Friday 1 November 2013 11:13am
Photographs by Wayne Barrar
With an essay by Geoff Park
This book explores the relationship between human culture and nature through visual art. Photographs of dam construction on the Motu River or the ordered rows of a pine tree plantation demonstrate the impact of human beings on the landscape. The photographs are Barrar's collected works from nine series completed since 1985. The landscape is constantly evolving. Natural processes build up and wear down its features, and the many demands of a complex society leave their own imprints.
Since 1985 photographer Wayne Barrar has developed a number of projects discussing the relationship between culture and nature. Presented in this book are works from nine series: Landscape of Change, Nauru Portfolio, Saltworks: The Processed Landscape, Shifting Nature, Mason Bay: A Natural Succession, Waikato Te Awa: The People and the River, Restoring Ground, Herschel's Blue and An Immortal Double. This is the first time that his photographs have been brought together as a body of work in one publication. In an introductory essay, 'Beyond the Beauty Spots of the Uninitiated', Geoff Park writes, 'The country in his pictures has been entirely cleared of human beings, but humans are without doubt the reason that the country appears as it does. These are places we have 'settled', but in Barrar's images they are capable of unsettling us.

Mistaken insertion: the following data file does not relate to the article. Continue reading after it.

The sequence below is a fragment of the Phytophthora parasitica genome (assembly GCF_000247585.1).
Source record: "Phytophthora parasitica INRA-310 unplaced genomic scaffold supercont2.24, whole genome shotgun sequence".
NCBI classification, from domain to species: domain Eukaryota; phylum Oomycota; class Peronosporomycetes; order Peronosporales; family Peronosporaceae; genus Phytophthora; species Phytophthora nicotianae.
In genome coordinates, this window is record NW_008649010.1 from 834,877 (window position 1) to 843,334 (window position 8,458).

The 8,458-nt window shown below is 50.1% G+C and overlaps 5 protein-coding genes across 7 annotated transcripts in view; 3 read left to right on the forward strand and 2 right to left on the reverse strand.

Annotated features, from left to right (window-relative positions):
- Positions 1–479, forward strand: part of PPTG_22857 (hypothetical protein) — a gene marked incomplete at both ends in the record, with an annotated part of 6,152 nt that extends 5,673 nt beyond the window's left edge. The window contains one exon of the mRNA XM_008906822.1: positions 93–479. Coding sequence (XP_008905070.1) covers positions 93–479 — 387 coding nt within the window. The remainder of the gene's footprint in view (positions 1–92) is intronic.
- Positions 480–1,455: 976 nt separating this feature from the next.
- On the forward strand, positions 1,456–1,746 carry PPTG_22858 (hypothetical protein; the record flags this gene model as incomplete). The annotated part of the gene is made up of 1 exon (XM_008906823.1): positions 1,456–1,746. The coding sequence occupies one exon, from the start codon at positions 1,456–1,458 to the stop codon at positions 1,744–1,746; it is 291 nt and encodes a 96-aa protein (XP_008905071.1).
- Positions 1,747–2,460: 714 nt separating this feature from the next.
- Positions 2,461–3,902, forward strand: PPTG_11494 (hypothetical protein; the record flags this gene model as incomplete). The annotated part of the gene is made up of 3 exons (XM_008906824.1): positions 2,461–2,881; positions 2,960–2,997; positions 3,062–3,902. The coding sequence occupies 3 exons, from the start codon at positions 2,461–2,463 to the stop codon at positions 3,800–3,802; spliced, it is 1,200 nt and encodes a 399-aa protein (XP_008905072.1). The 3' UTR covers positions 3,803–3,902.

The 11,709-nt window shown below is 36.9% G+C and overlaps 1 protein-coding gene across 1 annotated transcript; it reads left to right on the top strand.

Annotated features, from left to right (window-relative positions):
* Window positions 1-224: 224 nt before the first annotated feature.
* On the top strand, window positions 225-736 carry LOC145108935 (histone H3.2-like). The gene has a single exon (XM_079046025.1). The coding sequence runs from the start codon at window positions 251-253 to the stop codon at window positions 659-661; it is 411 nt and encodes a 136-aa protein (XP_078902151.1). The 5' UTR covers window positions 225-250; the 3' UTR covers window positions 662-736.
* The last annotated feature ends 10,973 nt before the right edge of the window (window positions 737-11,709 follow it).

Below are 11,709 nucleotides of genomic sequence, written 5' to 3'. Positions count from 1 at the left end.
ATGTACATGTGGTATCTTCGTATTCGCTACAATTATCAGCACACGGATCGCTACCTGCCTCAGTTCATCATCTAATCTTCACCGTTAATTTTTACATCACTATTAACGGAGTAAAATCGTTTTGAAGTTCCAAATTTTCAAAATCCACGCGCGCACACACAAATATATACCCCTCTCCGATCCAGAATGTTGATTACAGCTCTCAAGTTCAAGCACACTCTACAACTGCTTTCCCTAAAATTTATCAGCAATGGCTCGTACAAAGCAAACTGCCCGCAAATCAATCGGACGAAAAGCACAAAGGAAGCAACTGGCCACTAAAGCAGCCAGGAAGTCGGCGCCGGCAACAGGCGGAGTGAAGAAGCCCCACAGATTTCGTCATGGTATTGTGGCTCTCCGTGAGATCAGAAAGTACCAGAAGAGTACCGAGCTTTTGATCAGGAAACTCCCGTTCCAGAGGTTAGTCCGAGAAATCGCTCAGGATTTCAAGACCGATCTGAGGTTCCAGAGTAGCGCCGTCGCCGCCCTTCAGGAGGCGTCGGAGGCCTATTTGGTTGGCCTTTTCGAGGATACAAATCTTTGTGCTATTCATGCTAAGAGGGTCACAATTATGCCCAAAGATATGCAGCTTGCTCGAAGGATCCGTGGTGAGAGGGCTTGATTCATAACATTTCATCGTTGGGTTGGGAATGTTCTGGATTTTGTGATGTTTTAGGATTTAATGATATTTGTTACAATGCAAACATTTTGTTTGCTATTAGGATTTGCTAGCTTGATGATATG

WAYNE BARRAR is a lecturer in photography at Massey University, Wellington. His work is exhibited regularly in New Zealand as well as internationally. He has been an artist-in-residence in Iceland and the US. A solo exhibition, Wayne Barrar: Landscapes of Change, was curated at the Nevada Museum of Art in 2001.
Paperback, 120 pages, illustrated, ISBN 978 1 877276 05 7, $49.95
Out of print